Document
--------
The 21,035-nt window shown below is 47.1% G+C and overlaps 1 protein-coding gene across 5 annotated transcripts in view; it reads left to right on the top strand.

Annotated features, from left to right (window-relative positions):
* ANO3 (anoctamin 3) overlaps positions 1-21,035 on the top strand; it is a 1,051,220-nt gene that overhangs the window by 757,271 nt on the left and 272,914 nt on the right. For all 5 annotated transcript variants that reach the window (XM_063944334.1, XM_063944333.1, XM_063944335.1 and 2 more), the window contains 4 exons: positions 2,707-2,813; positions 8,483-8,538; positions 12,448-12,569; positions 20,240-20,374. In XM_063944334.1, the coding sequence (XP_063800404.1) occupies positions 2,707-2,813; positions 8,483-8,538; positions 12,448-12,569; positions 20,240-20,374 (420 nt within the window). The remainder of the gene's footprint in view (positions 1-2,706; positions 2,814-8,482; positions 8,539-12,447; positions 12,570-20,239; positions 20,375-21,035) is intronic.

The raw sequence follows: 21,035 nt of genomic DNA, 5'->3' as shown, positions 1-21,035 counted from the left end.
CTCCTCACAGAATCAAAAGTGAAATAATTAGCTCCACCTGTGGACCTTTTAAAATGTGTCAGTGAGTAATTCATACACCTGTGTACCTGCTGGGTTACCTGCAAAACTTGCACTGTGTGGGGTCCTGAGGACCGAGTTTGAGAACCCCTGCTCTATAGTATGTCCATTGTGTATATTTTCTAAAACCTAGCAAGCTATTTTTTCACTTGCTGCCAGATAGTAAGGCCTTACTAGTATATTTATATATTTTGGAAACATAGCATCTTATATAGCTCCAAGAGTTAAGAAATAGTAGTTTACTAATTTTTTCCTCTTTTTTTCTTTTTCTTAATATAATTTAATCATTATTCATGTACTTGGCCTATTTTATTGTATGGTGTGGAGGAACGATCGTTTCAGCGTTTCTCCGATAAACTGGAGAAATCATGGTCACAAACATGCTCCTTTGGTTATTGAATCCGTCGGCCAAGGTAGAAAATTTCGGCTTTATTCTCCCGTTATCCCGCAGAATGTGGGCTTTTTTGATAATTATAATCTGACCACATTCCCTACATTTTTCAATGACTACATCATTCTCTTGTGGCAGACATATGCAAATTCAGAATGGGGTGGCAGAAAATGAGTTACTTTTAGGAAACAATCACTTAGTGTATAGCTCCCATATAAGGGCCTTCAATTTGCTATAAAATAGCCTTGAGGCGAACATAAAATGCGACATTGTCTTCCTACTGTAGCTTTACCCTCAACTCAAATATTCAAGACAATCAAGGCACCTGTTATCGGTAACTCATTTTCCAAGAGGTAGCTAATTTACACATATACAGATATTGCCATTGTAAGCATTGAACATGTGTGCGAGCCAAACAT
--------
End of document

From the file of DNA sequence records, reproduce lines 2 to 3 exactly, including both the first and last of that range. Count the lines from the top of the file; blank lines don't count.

Annotated features, from left to right (window-relative positions):
* ANO3 (anoctamin 3) overlaps positions 1-21,035 on the top strand; it is a 1,051,220-nt gene that overhangs the window by 757,271 nt on the left and 272,914 nt on the right. For all 5 annotated transcript variants that reach the window (XM_063944334.1, XM_063944333.1, XM_063944335.1 and 2 more), the window contains 4 exons: positions 2,707-2,813; positions 8,483-8,538; positions 12,448-12,569; positions 20,240-20,374. In XM_063944334.1, the coding sequence (XP_063800404.1) occupies positions 2,707-2,813; positions 8,483-8,538; positions 12,448-12,569; positions 20,240-20,374 (420 nt within the window). The remainder of the gene's footprint in view (positions 1-2,706; positions 2,814-8,482; positions 8,539-12,447; positions 12,570-20,239; positions 20,375-21,035) is intronic.